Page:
In elasmobranchs (sharks and rays), a spiracle is found behind each eye, and is often used to pump water through the gills while the animal is at rest (Fouts, 2003). A spiracle is also found in primitive bony fishes as the bichir.
Spiracles in insects
In insects and some more advanced spiders, spiracles on their exoskeleton allow air to enter trachea (Solomon et.al., 2002). However, the two groups differ in how the tracheae function; in insects, the tracheal tubes primarily deliver oxygen directly to the animals' tissues. The spiracles can be opened and closed in an efficient manner to reduce water loss. This is done by contracting closer muscles surrounding the spiracle. In order to open, the muscle relaxes. The closer muscle is controlled by the central nervous system but can also react to localized chemical stimuli. Several aquatic insects have similar or alternative closing methods to prevent water from entering the trachea. In spiders, however, the oxygen diffuses into the hemolymph (Foelix, 1996). A similar diffusion effect also occurs in some insect caterpillars. In these latter groups, then, the respiration is more reminiscent of lungs (in spiders and other arachnids, they have structures called book lungs, in fact).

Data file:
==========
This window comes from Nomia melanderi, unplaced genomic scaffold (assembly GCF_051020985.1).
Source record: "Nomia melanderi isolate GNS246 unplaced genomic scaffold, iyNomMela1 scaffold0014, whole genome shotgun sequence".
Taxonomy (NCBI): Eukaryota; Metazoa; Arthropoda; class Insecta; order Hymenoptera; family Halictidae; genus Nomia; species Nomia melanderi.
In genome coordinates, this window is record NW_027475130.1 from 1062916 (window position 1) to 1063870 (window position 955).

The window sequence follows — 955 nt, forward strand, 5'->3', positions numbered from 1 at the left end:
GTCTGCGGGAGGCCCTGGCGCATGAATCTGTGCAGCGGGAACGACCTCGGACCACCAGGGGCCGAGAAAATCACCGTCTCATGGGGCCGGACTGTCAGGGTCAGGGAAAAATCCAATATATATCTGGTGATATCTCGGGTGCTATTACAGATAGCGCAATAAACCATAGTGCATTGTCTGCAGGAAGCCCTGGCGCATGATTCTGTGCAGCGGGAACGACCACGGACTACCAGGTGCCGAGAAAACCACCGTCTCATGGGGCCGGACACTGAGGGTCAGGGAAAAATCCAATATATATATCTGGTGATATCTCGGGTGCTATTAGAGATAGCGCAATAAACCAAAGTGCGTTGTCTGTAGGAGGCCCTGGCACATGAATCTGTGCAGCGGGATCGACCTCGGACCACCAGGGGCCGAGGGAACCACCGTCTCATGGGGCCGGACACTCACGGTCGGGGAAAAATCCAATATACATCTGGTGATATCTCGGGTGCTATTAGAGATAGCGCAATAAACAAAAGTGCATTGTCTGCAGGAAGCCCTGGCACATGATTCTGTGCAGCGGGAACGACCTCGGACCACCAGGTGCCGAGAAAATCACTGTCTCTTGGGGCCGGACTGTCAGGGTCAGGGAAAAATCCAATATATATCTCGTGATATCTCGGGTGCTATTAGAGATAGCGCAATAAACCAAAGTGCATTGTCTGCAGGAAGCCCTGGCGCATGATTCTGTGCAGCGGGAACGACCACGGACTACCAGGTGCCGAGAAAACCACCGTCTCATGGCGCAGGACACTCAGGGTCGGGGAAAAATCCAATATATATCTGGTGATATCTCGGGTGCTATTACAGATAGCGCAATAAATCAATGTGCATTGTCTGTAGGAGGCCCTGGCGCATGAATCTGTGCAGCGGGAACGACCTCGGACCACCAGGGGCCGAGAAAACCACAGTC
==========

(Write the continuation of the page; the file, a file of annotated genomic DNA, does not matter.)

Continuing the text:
- Fouts, William. April 2003. Marine Science Dept. Orange Coast College.
- Solomon, Eldra, Linda Berg, Diana Martin. 2002. Biology. Brooks/Cole.
- Foelix, Ranier. 1996. Biology of Spiders. Oxford U. Press
- Chapman, R. F. The Insects. 1998. Cambridge University Press